As applications of methyl iodide begin, potential health risks of the pesticide remain unknown
Litigation, restricted materials permits, toxicity reports. These represent just some of the red tape involved in the recent registration of methyl iodide, a new pesticide approved for strawberry production by the California Department of Pesticide Regulation (DPR) in December.
Just before the new year, an alliance of advocacy groups, including the United Farm Workers’ Union, filed suit to block use of the chemical and urged Gov. Jerry Brown to reverse the decision.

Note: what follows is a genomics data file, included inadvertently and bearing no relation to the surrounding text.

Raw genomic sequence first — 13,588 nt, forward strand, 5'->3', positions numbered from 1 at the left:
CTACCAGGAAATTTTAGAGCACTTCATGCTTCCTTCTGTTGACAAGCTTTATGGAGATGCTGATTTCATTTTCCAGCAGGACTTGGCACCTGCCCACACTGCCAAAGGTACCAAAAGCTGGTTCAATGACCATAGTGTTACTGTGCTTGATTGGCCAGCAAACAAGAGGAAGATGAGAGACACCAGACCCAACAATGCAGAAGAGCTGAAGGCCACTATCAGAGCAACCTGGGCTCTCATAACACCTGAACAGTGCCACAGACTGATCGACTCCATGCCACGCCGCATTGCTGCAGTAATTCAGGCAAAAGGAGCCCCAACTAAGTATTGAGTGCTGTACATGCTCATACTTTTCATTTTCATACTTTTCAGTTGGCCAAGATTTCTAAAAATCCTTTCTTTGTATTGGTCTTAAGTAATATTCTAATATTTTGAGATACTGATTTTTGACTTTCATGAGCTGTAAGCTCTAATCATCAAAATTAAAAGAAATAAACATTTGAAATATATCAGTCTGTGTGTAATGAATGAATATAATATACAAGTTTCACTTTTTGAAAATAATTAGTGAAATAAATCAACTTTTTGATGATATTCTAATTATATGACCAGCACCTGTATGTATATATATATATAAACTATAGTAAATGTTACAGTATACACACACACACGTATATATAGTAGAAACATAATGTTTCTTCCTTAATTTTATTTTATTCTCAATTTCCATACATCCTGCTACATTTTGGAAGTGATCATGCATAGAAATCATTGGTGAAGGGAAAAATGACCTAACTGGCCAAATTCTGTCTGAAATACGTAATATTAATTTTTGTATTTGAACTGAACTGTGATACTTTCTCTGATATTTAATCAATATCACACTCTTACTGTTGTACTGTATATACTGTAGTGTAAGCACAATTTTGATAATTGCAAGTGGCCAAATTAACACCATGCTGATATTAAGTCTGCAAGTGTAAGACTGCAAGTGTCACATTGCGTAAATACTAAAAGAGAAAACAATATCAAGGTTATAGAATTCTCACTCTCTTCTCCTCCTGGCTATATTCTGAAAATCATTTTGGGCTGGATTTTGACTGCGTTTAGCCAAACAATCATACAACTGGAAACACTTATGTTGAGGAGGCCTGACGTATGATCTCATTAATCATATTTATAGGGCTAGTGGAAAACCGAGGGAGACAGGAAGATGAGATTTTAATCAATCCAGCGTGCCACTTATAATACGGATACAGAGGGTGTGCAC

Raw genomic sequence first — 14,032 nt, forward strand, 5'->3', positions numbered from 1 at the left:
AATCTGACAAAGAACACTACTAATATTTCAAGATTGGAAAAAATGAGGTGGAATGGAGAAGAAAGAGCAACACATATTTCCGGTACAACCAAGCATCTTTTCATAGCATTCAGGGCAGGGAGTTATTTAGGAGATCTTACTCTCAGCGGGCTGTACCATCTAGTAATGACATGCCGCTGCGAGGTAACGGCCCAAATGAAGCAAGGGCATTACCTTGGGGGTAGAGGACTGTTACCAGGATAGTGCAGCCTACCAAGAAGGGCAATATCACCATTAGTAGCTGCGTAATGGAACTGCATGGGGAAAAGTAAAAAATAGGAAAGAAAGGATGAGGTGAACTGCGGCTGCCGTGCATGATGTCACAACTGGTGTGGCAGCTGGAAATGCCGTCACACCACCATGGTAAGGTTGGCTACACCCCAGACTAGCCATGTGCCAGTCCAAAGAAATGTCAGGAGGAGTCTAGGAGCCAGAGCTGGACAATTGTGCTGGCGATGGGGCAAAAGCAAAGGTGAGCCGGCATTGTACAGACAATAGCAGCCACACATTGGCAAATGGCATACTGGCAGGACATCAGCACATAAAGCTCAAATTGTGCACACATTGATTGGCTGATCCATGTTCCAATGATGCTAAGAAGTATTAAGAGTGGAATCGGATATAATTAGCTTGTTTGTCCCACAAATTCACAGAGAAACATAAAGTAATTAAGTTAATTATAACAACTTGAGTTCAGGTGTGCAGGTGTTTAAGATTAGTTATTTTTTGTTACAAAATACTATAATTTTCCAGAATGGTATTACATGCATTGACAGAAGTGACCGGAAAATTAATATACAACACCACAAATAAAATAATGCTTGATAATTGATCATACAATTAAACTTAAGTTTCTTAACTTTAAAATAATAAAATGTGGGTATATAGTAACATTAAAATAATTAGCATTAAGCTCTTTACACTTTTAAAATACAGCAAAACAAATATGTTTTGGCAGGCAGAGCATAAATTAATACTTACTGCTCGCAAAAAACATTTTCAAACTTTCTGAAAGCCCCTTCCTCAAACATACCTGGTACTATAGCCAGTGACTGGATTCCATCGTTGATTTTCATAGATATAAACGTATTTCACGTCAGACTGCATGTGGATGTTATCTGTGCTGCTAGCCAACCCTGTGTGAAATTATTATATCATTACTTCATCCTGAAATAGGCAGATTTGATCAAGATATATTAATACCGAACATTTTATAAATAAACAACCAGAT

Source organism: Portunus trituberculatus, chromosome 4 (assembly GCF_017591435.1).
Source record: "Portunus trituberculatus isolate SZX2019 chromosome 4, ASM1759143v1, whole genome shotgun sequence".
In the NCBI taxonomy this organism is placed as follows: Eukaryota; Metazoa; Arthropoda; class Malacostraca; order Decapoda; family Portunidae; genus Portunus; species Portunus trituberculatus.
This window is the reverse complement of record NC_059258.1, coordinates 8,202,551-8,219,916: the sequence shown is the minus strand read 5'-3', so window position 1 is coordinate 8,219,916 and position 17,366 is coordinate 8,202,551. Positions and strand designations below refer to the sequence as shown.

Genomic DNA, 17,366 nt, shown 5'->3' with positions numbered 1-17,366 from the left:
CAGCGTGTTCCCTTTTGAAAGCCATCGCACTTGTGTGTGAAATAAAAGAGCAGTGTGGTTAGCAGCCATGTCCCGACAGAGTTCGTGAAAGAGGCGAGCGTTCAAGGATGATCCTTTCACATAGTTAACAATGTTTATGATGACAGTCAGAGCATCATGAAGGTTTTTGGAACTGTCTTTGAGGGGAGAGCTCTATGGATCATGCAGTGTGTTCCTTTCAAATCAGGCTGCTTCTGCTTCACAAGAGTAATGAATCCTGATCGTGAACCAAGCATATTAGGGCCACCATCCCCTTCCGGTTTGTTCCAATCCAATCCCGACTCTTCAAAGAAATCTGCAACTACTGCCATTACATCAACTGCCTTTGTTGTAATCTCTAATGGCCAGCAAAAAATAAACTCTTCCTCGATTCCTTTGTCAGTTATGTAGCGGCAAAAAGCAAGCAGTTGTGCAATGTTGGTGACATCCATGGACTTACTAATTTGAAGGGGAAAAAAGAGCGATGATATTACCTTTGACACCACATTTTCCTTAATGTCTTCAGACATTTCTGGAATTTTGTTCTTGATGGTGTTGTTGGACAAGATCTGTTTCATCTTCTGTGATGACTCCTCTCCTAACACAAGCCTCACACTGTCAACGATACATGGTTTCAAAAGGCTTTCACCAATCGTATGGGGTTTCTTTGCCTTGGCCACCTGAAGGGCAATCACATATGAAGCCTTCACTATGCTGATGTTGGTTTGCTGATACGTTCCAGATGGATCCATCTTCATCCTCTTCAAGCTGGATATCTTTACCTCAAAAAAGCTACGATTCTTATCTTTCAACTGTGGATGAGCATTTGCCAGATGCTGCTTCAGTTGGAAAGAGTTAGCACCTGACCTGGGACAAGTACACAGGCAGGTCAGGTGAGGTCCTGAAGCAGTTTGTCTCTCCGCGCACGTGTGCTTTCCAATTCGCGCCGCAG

Despite these efforts, the potential side effects for farm workers and nearby residents—the people who spend hours every day exposed to these chemicals—remain to be seen. In agricultural hubs such as Watsonville and Salinas, which together produced a volume of nearly 90 million trays of strawberries in 2010, according to the California Strawberry Commission, the new pesticide is sure to have a large presence.